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Facts about addictions

2024-02-27 09:29:00

The HUN-REN Social Epidemiology Research Group, which conducts research on smoking and alcohol- and drug consumption habits of and use of digital media by young people, presented its activities to colleagues at this year's first Research Week at Corvinus in early February.

Budapesti Corvinus Egyetem

“Since it was established in 2019, our Research Group has pursued the goal of conducting studies on risk behaviours of young people and students to fill gaps. We have also involved young university students to enable them to learn about how to conduct field research and to gain experience” – Professor dr. Zsuzsanna Elekes, Leader of the Research Group, said. As it turned out, Hungary has been participating in the ESPAD (European School Survey Project on Alcohol and Other Drugs) research effort since it was started in 1995, and the effort is aimed atcollecting data comparable over time and internationally on smoking as well as alcohol- and other drug-consumption habits, or, using a technical term, risk behaviours, of young people (in the 16 year-old age group) in Europe.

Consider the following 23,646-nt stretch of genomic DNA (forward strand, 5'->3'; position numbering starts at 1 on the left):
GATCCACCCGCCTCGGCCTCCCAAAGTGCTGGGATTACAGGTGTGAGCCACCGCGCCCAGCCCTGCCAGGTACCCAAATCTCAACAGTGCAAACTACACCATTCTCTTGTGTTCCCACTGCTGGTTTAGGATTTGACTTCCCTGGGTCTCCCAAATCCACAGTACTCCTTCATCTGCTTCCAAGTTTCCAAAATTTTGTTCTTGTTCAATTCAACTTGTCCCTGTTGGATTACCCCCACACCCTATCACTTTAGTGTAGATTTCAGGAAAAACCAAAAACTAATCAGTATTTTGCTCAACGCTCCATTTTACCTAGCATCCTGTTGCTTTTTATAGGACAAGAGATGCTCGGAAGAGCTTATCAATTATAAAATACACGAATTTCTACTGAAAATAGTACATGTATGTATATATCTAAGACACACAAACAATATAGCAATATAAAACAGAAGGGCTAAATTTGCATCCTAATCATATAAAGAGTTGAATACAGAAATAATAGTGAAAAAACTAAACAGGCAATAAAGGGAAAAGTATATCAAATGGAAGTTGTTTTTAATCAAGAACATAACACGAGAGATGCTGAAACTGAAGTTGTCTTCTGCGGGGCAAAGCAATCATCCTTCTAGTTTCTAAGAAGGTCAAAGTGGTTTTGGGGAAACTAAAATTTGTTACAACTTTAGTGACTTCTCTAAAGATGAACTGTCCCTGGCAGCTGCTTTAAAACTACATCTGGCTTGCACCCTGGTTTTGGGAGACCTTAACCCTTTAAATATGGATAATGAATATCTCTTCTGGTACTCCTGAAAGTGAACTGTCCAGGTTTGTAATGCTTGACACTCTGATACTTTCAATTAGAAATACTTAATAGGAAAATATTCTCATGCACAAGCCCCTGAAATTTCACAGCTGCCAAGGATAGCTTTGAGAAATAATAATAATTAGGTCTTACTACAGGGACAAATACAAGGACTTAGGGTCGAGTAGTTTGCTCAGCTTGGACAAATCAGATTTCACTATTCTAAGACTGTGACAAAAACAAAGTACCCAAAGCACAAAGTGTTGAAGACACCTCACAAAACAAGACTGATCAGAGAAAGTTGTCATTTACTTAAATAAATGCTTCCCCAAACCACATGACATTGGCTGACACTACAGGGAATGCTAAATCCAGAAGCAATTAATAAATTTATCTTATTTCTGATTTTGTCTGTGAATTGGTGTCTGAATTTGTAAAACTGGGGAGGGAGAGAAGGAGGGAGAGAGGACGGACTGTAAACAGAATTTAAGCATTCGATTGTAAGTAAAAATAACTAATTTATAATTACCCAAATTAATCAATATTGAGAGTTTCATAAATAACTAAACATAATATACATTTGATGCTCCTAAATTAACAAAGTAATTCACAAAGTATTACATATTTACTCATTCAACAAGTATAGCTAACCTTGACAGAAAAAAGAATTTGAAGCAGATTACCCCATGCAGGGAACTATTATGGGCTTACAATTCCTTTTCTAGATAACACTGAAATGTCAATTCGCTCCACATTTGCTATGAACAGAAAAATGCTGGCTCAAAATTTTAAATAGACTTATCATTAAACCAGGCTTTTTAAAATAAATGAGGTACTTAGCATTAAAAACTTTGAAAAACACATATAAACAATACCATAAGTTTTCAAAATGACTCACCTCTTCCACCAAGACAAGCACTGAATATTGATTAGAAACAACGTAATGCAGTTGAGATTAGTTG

The Professor explained: one of their important goals is to explore the alcohol situation in Hungary, as often uncertain data is available on it. She mentioned that, for example in 2020-21, they organised camps for young researchers, and students interested in the topic, to conduct small-sample regional questionnaire surveys on health-damaging habits – alcohol consumption, drugs, screen viewing habits – in two deprived districts. (Namely, the districts of Siklós and Záhony.) The Professor emphasized that young people are the most at risk in this regard, but relevant research is rarely conducted among university students, unfortunately. As far as she knows, such survey was conducted among police officers by the National University of Public Service in 2022. The Research Group led by dr. Zsuzsanna Elekes was also involved in two topics during the Covid-19, one of which was the effect on substance use of stress caused by the pandemic. This year, the Group will also deal with how topics related to risk behaviours are presented in the media. 


Experiences from a research camp 

Then, Miklós Hajdu, assistant professor at the Department of Sociology of Corvinus University, reported on the four-day research camps that were organised with the involvement of university students to explore health-damaging habits of the adult population in the Záhony and Siklós areas in 2020-21. As the residents to be interviewed had been selected on the basis of scientific criteria, students had to walk a lot in some of the villages to find the respondents identified. Each questionnaire took 60-90 minutes to complete, and students were faced with various problems here as well: some residents were reluctant to respond for having to take a long break from work. However, many residents were happy to be involved in conversations. Some students experienced that other members in the families of respondents also wanted to answer the questions. In some instances, students perceived that respondents were trying to give answers in line with social expectations.